Health

Researchers won’t take dead orca calf away from mother as she carries it into a 17th day

Researchers won’t take dead orca calf away from mother as she carries it into a 17th day

As Tahlequah carries her deceased calf for a 17th straight day, and concerns mount about her health, taking the calf away is not an option because of the tight bond between Tahlequah and the rest of the pod to her baby—dead or alive, experts say.


“These are very intelligent animals, and the loss of this animal is quite profound for the matriline and everyone who witnesses it,” said Sheila Thornton, lead killer-whale scientist for Fisheries and Oceans Canada. She saw Tahlequah continuing to carry the calf Tuesday as J pod traveled south to the outer coast of Cape Flattery, Wash.

Ken Balcomb of the Center for Whale Research on Thursday saw Tahlequah still continuing to carry the calf, born July 24, for the 17th straight day. He estimated she has carried the calf more than 1,000 miles. The carcass is starting to come apart; the calf’s insides were visible atop Tahlequah’s head Thursday morning. Yet still she clings to the body of her baby.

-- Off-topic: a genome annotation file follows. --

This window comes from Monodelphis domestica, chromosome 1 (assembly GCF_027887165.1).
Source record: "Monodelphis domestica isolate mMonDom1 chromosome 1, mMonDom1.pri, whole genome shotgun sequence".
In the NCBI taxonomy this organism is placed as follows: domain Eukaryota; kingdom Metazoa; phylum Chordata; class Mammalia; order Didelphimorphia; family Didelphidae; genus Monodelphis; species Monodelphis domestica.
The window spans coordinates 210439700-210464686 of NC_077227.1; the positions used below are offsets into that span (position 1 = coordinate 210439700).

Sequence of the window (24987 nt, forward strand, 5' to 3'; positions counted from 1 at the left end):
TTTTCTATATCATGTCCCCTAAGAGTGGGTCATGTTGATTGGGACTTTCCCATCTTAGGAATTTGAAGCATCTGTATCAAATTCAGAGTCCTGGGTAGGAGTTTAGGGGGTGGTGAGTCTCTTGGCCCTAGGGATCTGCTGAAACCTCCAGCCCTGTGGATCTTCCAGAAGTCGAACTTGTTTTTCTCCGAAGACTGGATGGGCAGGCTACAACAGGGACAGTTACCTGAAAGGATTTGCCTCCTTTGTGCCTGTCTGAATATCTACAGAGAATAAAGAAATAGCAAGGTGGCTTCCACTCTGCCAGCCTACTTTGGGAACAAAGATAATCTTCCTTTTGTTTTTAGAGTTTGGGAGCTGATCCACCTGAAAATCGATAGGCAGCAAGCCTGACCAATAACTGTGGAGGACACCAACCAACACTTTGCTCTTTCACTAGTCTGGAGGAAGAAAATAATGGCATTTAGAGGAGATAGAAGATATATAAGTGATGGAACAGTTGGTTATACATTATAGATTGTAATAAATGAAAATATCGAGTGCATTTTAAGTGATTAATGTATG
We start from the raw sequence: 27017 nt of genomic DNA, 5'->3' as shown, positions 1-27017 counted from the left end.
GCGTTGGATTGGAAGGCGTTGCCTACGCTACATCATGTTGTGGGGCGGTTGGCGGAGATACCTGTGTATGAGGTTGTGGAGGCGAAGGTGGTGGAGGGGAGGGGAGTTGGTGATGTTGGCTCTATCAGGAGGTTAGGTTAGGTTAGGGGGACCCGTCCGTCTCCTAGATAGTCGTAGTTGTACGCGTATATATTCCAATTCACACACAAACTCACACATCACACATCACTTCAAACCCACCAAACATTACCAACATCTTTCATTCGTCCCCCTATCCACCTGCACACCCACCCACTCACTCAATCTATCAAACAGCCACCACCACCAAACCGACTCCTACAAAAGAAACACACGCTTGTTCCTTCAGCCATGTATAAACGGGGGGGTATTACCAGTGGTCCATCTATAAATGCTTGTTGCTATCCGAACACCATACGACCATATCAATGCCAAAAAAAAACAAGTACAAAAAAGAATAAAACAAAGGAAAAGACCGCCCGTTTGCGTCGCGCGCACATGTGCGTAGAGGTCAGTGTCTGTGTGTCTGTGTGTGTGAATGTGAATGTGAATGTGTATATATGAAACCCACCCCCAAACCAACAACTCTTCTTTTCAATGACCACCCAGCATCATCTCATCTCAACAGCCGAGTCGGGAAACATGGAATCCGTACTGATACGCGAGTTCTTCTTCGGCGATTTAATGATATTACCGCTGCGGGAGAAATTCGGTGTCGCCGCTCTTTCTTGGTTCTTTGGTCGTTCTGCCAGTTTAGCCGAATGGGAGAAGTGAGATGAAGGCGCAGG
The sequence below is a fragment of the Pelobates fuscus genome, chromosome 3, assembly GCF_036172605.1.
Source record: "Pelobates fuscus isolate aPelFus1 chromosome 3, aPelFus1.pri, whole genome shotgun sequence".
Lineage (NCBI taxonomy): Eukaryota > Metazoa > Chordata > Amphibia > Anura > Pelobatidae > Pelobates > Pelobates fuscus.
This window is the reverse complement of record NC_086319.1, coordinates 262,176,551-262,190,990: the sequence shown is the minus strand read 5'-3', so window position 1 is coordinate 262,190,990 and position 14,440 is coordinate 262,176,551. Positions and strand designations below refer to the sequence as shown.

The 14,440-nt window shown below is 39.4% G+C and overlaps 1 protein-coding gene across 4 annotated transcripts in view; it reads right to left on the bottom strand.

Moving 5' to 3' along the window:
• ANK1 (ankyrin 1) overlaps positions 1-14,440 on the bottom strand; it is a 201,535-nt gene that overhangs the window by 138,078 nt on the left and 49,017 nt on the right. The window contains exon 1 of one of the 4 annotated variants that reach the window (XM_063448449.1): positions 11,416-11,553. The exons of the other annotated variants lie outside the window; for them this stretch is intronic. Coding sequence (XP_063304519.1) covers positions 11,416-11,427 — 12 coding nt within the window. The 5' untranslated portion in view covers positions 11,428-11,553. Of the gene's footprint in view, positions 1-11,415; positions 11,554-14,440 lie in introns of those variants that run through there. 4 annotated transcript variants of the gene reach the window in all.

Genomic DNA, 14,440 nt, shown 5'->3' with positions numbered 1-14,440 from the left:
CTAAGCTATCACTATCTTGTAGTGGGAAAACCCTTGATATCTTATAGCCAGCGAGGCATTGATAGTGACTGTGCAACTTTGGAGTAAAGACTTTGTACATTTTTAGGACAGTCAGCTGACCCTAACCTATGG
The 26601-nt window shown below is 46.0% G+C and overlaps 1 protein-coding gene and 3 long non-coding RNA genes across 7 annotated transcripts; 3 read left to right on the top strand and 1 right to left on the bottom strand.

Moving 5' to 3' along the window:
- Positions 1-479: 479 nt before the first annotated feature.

“I certainly think the length of the situation is unprecedented,” Thornton said. “There are many species who do undertake this sort of behavior if a young animal has failed to survive, they will carry the carcass, you can look at that as mourning behavior.”

Several recent scientific papers and publications have documented grieving behavior in whales and dolphins, and scientists working in the Salish Sea have themselves witnessed similar sad sights of mothers carrying deceased calves.